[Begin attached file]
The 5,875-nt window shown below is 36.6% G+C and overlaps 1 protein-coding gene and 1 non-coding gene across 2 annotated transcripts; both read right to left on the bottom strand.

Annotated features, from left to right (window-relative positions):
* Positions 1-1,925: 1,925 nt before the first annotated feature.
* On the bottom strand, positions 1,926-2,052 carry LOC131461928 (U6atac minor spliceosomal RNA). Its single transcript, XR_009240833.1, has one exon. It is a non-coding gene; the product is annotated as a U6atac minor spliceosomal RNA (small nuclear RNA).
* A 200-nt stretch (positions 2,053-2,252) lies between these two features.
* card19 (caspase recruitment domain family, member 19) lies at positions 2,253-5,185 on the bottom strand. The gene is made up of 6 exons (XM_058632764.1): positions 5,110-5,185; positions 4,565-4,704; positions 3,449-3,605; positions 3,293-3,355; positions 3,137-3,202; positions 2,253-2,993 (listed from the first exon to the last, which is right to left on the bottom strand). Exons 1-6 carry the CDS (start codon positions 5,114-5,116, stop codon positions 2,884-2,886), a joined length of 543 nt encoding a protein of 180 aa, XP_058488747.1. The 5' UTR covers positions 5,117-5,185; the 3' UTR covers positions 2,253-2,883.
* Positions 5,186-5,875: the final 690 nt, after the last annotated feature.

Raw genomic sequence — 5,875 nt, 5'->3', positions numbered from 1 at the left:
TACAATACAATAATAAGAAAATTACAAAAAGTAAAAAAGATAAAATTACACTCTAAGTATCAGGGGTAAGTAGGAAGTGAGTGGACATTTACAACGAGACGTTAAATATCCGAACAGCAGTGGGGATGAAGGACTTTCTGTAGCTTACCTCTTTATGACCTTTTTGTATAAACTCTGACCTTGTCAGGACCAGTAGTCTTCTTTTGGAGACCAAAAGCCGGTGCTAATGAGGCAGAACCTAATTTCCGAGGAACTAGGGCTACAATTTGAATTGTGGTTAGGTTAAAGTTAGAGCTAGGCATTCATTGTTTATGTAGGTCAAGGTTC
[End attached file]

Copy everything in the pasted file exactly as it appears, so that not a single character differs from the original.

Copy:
The 5,875-nt window shown below is 36.6% G+C and overlaps 1 protein-coding gene and 1 non-coding gene across 2 annotated transcripts; both read right to left on the bottom strand.

Annotated features, from left to right (window-relative positions):
* Positions 1-1,925: 1,925 nt before the first annotated feature.
* On the bottom strand, positions 1,926-2,052 carry LOC131461928 (U6atac minor spliceosomal RNA). Its single transcript, XR_009240833.1, has one exon. It is a non-coding gene; the product is annotated as a U6atac minor spliceosomal RNA (small nuclear RNA).
* A 200-nt stretch (positions 2,053-2,252) lies between these two features.
* card19 (caspase recruitment domain family, member 19) lies at positions 2,253-5,185 on the bottom strand. The gene is made up of 6 exons (XM_058632764.1): positions 5,110-5,185; positions 4,565-4,704; positions 3,449-3,605; positions 3,293-3,355; positions 3,137-3,202; positions 2,253-2,993 (listed from the first exon to the last, which is right to left on the bottom strand). Exons 1-6 carry the CDS (start codon positions 5,114-5,116, stop codon positions 2,884-2,886), a joined length of 543 nt encoding a protein of 180 aa, XP_058488747.1. The 5' UTR covers positions 5,117-5,185; the 3' UTR covers positions 2,253-2,883.
* Positions 5,186-5,875: the final 690 nt, after the last annotated feature.

Raw genomic sequence — 5,875 nt, 5'->3', positions numbered from 1 at the left:
TACAATACAATAATAAGAAAATTACAAAAAGTAAAAAAGATAAAATTACACTCTAAGTATCAGGGGTAAGTAGGAAGTGAGTGGACATTTACAACGAGACGTTAAATATCCGAACAGCAGTGGGGATGAAGGACTTTCTGTAGCTTACCTCTTTATGACCTTTTTGTATAAACTCTGACCTTGTCAGGACCAGTAGTCTTCTTTTGGAGACCAAAAGCCGGTGCTAATGAGGCAGAACCTAATTTCCGAGGAACTAGGGCTACAATTTGAATTGTGGTTAGGTTAAAGTTAGAGCTAGGCATTCATTGTTTATGTAGGTCAAGGTTC